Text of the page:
The characters are self-centred and on the clichéd (ok, ok "everyman") side. Their problems are annoying. Is this kind of novel designed to make me get myself out of a rut? Am I supposed to identify with the characters and their haplessness? Maybe this is why I enjoy young adult literature so much. Even when the characters wallow it isn't the same; there's the future to look forward to - there tends to be some kind of hope.

And what about the ending of One Day, I hear you ask. SPOILERS: So Dexter the cad finally gets the girl (fortunately Emma has become less dowdy in the intervening years) and, because of Emma's love and all, he gets back on track: becomes a better boyfriend, a better son, a better father, a better human being. So, her job done, David Nicholls kills the girl.



I know.



Let's not talk about it anymore.




At least I could imagine this as I read:

Go and watch him sing I've Just Seen A Face.

*Though, occasionally boring. On page 343 "Emma felt the hot tears of humiliation prick her eyes".
**This is not mean to sound disparaging. Yes, I am a MB fan. You knew that already.
***Don't get me started. This didn't make sense!
****Seriously, I don't want get started. Emma was "so very British" while Dexter was allowed to enjoy love and sex and it made me SO MAD.

Monday, October 17, 2011

give your son a thousand dollars a year for five years and tell him to go to the devil

Go forth and listen to W. Somerset Maugham speak about writing. Here. This is a recording from 1951 and is just wonderful. The title of this post, as you will hear, is Maugham's advice to a well-to-do lady in Boston whose son is desirous of a career in literature and who wanted some advice from this esteemed gentleman. Maugham is amusing, honest, and deliciously cutting. But honestly! You must take a little part of your day to listen. You could even click here.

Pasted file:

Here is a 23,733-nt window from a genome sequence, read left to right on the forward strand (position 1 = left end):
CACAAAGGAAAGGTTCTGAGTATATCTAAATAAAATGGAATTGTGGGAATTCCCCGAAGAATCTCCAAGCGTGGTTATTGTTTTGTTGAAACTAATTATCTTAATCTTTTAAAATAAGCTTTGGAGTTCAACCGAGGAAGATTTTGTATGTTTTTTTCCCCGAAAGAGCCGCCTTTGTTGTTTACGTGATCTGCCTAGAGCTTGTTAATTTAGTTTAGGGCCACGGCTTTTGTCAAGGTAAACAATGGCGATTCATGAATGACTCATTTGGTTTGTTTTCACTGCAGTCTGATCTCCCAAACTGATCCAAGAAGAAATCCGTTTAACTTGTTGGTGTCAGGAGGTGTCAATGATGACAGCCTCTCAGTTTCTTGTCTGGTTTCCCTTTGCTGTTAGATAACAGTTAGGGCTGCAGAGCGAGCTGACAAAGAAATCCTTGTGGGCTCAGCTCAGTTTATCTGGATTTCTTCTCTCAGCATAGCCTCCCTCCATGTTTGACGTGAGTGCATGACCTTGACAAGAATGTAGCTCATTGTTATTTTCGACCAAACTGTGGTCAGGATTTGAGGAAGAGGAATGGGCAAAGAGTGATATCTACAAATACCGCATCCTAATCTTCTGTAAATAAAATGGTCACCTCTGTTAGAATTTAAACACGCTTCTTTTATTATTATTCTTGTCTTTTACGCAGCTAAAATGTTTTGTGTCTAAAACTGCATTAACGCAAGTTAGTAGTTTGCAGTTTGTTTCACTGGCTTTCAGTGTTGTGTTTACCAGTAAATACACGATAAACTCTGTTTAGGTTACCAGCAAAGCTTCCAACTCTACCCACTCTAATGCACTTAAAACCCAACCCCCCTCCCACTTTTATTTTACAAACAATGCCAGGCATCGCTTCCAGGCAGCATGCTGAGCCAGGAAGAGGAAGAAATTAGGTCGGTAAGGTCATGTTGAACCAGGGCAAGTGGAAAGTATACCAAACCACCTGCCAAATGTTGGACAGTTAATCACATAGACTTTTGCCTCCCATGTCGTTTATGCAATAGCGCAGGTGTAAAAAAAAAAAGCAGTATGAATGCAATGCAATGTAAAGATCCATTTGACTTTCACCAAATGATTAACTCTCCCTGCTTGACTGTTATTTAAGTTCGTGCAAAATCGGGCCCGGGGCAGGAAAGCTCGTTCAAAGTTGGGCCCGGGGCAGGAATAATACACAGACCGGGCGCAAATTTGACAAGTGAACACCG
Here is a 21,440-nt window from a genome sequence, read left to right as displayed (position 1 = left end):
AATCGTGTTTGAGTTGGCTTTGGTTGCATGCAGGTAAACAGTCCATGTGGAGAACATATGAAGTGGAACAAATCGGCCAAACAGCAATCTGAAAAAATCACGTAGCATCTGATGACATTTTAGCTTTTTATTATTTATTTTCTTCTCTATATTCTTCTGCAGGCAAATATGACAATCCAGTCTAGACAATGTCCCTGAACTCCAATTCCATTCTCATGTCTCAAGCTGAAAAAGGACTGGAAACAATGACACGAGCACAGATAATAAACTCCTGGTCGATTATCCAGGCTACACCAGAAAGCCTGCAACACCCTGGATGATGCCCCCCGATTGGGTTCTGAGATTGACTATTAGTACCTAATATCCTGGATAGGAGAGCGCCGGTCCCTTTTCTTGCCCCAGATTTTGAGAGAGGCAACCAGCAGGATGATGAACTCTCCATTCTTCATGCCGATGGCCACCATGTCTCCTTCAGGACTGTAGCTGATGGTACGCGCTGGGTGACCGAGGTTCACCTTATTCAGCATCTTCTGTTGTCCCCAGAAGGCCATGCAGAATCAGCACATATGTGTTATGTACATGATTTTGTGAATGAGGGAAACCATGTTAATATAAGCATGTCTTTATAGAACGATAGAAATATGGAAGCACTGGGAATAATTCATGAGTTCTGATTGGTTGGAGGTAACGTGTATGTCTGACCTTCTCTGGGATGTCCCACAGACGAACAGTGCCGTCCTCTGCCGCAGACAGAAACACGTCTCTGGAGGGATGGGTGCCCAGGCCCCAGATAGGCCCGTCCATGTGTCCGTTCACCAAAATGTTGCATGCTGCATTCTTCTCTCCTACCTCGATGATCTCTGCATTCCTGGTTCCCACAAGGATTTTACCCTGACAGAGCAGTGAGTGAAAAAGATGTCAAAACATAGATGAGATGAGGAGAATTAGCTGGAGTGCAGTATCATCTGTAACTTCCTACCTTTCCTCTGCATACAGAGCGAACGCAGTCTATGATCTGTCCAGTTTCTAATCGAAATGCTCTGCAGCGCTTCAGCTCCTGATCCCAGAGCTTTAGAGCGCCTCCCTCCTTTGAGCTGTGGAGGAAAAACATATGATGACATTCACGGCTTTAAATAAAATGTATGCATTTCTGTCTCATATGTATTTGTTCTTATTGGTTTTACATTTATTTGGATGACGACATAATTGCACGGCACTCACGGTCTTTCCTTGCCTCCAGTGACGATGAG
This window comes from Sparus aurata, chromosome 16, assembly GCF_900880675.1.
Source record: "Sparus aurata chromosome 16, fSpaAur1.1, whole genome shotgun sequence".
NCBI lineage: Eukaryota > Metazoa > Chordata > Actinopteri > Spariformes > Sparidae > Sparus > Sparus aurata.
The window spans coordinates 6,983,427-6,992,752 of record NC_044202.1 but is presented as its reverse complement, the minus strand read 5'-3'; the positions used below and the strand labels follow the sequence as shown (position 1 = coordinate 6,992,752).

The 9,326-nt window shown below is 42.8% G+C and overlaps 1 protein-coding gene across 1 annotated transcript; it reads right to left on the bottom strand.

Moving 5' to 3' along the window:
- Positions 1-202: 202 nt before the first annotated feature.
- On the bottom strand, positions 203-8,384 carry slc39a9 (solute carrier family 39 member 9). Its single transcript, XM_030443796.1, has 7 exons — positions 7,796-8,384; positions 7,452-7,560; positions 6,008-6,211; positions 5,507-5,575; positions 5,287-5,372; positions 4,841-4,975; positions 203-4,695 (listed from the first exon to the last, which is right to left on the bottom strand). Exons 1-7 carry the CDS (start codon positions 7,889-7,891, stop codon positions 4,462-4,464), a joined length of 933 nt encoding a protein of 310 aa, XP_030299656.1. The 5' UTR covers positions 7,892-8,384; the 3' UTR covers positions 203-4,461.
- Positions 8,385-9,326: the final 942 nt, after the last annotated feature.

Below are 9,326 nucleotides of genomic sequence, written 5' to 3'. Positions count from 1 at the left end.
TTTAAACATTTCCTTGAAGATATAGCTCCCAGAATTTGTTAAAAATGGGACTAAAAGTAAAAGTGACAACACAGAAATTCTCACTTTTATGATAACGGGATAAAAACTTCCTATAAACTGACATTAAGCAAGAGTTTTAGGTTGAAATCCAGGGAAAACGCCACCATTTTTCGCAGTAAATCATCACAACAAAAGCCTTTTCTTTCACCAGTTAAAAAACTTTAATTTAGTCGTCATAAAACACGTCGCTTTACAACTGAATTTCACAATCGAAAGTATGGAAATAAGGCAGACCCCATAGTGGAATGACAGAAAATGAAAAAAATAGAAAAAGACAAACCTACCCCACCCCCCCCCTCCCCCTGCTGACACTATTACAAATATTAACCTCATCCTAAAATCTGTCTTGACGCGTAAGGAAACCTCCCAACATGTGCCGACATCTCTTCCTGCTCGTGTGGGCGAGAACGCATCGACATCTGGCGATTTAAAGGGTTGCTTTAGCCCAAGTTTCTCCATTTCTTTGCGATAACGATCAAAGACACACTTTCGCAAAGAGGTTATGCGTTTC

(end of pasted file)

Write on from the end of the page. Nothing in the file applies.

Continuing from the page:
or here.

But I have included some of my choice favourite snippits to lure you to click here and listen:

It is in an author’s power to mould his personality. Of course life will to some extent mould it for him. We are all creatures of circumstance and we should none of us be what we are but for our environment and the happy accidents, chance encounters, trials, pains and pleasures which have befallen us.

Personality is the writer’s stock and trade.

All experience – even the most ordinary and insignificant – is grist to his mill.

Life is the novelist’s business and he can only know about it and write about it with truth and significance if he participates in it.

Without a great deal more than a nodding acquaintance to art and literature, science and philosophy his personality will remain incomplete

The only valid and sensible reason I know for adopting the profession of literature is that you have so strong and urgent a desire to write that you simply cannot resist it.

~W. Somerset Maugham

Saturday, October 1, 2011

coffee : dr jekyll


while southside i had a coffee at dr jekyll, on grey st in st kilda. the courtyard out the back was shadowy and cool and nicely atmospheric. it had a very good crema and though the coffee had a slightly thin taste and was teensy bit bitter, it was nice. very drinkable and a good strength - i had two. menu looked quite delicious and i think would make a really great breakfast-brunch destination.

bravo southside.